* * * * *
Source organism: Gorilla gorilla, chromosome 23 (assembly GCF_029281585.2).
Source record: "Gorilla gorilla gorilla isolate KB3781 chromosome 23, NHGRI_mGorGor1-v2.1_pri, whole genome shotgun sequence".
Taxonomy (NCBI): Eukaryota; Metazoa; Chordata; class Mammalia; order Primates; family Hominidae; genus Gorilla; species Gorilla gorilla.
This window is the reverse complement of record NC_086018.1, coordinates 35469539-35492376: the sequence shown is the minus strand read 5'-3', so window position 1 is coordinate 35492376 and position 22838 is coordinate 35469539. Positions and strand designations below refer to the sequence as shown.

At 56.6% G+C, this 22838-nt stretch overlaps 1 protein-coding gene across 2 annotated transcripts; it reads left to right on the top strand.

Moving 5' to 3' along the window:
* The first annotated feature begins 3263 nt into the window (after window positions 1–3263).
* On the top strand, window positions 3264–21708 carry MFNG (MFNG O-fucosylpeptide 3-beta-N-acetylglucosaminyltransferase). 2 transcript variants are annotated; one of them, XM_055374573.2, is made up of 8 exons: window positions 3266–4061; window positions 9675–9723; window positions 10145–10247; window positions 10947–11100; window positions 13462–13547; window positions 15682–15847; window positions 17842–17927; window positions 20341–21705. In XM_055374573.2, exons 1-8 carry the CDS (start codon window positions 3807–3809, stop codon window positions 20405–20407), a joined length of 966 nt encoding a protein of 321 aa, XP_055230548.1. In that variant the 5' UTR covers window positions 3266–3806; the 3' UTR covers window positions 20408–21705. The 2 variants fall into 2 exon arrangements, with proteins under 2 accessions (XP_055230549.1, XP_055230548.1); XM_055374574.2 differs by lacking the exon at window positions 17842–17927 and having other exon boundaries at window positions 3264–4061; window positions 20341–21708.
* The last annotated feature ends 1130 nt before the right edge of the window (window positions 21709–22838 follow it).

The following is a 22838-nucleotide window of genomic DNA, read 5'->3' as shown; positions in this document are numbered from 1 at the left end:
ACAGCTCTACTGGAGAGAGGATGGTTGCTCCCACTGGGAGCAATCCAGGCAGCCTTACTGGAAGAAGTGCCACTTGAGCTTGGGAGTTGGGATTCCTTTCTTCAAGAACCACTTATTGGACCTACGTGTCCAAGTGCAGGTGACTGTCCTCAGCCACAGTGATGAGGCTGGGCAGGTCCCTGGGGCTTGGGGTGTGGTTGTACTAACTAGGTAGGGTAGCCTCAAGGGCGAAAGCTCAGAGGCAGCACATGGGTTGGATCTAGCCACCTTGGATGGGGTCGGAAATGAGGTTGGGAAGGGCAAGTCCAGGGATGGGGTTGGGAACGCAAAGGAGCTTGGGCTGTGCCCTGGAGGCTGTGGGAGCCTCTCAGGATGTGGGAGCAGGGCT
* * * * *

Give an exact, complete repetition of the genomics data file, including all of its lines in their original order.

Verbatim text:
Source organism: Gorilla gorilla, chromosome 23 (assembly GCF_029281585.2).
Source record: "Gorilla gorilla gorilla isolate KB3781 chromosome 23, NHGRI_mGorGor1-v2.1_pri, whole genome shotgun sequence".
Taxonomy (NCBI): Eukaryota; Metazoa; Chordata; class Mammalia; order Primates; family Hominidae; genus Gorilla; species Gorilla gorilla.
This window is the reverse complement of record NC_086018.1, coordinates 35469539-35492376: the sequence shown is the minus strand read 5'-3', so window position 1 is coordinate 35492376 and position 22838 is coordinate 35469539. Positions and strand designations below refer to the sequence as shown.

At 56.6% G+C, this 22838-nt stretch overlaps 1 protein-coding gene across 2 annotated transcripts; it reads left to right on the top strand.

Moving 5' to 3' along the window:
* The first annotated feature begins 3263 nt into the window (after window positions 1–3263).
* On the top strand, window positions 3264–21708 carry MFNG (MFNG O-fucosylpeptide 3-beta-N-acetylglucosaminyltransferase). 2 transcript variants are annotated; one of them, XM_055374573.2, is made up of 8 exons: window positions 3266–4061; window positions 9675–9723; window positions 10145–10247; window positions 10947–11100; window positions 13462–13547; window positions 15682–15847; window positions 17842–17927; window positions 20341–21705. In XM_055374573.2, exons 1-8 carry the CDS (start codon window positions 3807–3809, stop codon window positions 20405–20407), a joined length of 966 nt encoding a protein of 321 aa, XP_055230548.1. In that variant the 5' UTR covers window positions 3266–3806; the 3' UTR covers window positions 20408–21705. The 2 variants fall into 2 exon arrangements, with proteins under 2 accessions (XP_055230549.1, XP_055230548.1); XM_055374574.2 differs by lacking the exon at window positions 17842–17927 and having other exon boundaries at window positions 3264–4061; window positions 20341–21708.
* The last annotated feature ends 1130 nt before the right edge of the window (window positions 21709–22838 follow it).

The following is a 22838-nucleotide window of genomic DNA, read 5'->3' as shown; positions in this document are numbered from 1 at the left end:
ACAGCTCTACTGGAGAGAGGATGGTTGCTCCCACTGGGAGCAATCCAGGCAGCCTTACTGGAAGAAGTGCCACTTGAGCTTGGGAGTTGGGATTCCTTTCTTCAAGAACCACTTATTGGACCTACGTGTCCAAGTGCAGGTGACTGTCCTCAGCCACAGTGATGAGGCTGGGCAGGTCCCTGGGGCTTGGGGTGTGGTTGTACTAACTAGGTAGGGTAGCCTCAAGGGCGAAAGCTCAGAGGCAGCACATGGGTTGGATCTAGCCACCTTGGATGGGGTCGGAAATGAGGTTGGGAAGGGCAAGTCCAGGGATGGGGTTGGGAACGCAAAGGAGCTTGGGCTGTGCCCTGGAGGCTGTGGGAGCCTCTCAGGATGTGGGAGCAGGGCT